Alliance for Justice (AFJ) reports that President Barack Obama will likely finish his first term with many more vacancies in the federal judiciary than when he was inaugurated. Today, seventy-five seats on the federal bench remain open, compared with fifty-three in January 2009. The shortage of judges has generated a backlog such that approximately thirty courts have been officially designated as being in a state of “judicial emergency”—that is, more cases per judge than he or she can handle fairly and efficiently—compared with only eighteen in 2009, thereby leaving important issues of law unsettled and many injuries unredressed.
Only 80 percent of the president’s district and circuit court nominees have been confirmed by the Senate. In comparable periods in their presidencies, George W. Bush and Bill Clinton had confirmation records of 90 percent and 84 percent, respectively. Obama has also nominated fewer judges and done so much later than Bush or Clinton did during their first terms.
As a result of the White House’s laggardness, right-wing justices continue to dominate the federal courts—meaning that many of Obama’s most important legislative achievements could be eviscerated and his legacy dissipated, because most of the circuit courts of appeal are controlled by Republican appointees.
Republican obstructionism bears a large share of the blame for the situation, but Obama’s reluctance to expend political capital fighting for nominees is also at fault.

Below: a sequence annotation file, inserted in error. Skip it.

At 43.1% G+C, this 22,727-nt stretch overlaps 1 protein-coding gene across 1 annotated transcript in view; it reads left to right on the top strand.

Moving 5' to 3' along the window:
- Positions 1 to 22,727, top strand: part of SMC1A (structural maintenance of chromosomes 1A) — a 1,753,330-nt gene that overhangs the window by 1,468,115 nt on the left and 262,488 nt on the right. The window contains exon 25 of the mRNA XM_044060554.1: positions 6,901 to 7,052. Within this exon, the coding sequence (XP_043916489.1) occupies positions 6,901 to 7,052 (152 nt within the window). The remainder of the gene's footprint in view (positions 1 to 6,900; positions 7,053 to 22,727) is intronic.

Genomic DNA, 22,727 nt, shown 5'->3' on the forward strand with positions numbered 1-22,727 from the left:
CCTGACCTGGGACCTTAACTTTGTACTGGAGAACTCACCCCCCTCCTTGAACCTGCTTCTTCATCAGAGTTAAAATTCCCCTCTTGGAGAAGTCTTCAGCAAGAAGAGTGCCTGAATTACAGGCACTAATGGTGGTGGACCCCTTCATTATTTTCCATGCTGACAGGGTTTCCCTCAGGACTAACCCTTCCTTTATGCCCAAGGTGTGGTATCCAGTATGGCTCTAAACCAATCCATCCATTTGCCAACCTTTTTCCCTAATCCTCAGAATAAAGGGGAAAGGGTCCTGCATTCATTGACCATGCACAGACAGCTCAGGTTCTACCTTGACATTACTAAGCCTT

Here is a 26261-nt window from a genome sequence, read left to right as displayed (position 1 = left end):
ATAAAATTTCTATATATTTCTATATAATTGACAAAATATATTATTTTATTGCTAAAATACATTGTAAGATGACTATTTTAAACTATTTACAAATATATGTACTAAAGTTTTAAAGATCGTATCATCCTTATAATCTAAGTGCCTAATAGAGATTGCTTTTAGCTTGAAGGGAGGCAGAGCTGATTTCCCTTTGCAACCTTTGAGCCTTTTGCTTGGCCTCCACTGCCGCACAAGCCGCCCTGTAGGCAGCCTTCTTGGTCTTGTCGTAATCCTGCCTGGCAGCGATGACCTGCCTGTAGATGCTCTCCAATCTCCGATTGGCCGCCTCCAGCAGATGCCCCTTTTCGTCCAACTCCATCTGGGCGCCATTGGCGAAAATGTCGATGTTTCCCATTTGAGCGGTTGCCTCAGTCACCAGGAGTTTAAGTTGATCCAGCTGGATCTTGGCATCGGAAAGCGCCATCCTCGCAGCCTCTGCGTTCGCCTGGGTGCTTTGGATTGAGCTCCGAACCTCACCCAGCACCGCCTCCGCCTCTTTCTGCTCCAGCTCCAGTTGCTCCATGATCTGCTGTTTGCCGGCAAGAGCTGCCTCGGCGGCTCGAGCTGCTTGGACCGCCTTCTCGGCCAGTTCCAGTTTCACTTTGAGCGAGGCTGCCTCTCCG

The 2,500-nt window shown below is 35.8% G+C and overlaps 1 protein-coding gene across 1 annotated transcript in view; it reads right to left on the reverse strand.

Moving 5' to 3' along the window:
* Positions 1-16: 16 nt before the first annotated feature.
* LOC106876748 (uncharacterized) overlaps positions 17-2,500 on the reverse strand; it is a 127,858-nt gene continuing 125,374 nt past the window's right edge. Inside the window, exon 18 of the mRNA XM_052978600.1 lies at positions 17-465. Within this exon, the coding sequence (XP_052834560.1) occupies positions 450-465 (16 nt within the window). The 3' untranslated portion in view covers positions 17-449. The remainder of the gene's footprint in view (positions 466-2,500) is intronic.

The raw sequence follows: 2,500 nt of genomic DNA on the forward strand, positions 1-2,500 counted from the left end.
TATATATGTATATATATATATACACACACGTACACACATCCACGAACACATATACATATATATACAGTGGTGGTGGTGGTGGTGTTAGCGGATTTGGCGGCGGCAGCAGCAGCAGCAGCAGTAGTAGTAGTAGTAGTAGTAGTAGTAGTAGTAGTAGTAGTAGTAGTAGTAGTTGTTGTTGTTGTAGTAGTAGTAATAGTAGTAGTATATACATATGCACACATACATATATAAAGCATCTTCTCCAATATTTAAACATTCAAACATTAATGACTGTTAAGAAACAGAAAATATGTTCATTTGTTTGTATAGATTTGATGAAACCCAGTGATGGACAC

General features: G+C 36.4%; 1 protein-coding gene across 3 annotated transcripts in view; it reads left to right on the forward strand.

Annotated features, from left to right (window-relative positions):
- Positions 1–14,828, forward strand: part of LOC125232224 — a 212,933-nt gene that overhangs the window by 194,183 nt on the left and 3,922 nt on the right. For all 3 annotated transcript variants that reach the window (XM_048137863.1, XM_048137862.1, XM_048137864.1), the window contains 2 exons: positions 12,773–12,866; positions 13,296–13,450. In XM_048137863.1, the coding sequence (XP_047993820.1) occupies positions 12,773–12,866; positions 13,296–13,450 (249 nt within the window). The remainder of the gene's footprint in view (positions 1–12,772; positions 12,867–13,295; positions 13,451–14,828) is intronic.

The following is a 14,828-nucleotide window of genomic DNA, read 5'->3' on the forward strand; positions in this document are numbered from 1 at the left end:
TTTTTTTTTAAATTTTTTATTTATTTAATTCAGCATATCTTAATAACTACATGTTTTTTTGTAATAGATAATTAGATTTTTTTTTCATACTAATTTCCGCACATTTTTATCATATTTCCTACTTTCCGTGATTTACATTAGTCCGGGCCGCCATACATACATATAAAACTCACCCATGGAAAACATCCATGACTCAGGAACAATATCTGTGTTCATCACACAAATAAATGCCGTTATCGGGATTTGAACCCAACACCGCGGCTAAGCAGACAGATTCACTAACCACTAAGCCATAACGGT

The GOP foot-dragging began with Obama’s first nominations. The Republicans have taken advantage of senatorial courtesy, which requires that both home-state senators, regardless of party, consent to a nomination. Republican senators have delayed committee hearings by taking an inordinately long time giving their consent, and in some cases have simply refused it.
Committee proceedings have also been slowed down. In the past the committee processed district judges quickly, often in groups. Republicans now insist on close individual scrutiny of every district court nominee, slowing the process even more.
But it is on the Senate floor that the GOP’s obstructionist tactics have gone into high gear. Much of the upper chamber’s business is carried on by unanimous consent agreements, and Republicans have repeatedly balked at giving unanimous consent to take up judicial nominations. Secret and public holds, filibusters, and thirty-hour “debates,” if cloture is voted, further slow down the process. Many nominations unanimously or overwhelmingly approved in committee have languished on the floor for months; when the vote finally comes, it is usually overwhelmingly for approval, often by voice vote.
Obama’s response to these GOP tactics has been weak and ineffectual. First, he has failed to send up enough nominees. Second, he has neglected to think and act strategically with respect to those he has nominated. The lack of strategic thinking is reflected in the philosophy and relative age of Obama’s judges. Where the Republicans made sure to appoint solidly conservative judges who would serve for many decades, Obama has focused on finding nonideological or middle-of-the-road candidates. Three-quarters of his circuit court nominees are former prosecutors, and a very large proportion are or were in private practice; many of the latter are millionaires. Only a handful are or have been legal aid lawyers, public defenders or public interest lawyers; few have been politically active. Public interest lawyers in the Fourth Circuit, for example, which has a majority of Democratic appointees, have complained that the Obama appointees are only a little more liberal than their Republican colleagues. Also, the average age of Obama’s circuit court judges is 54.1 (and seventy-three of his 214 nominees to both district and appeals courts are 55 or older); the average age of those nominated by Ronald Reagan and the two Bushes was about 49.4 years.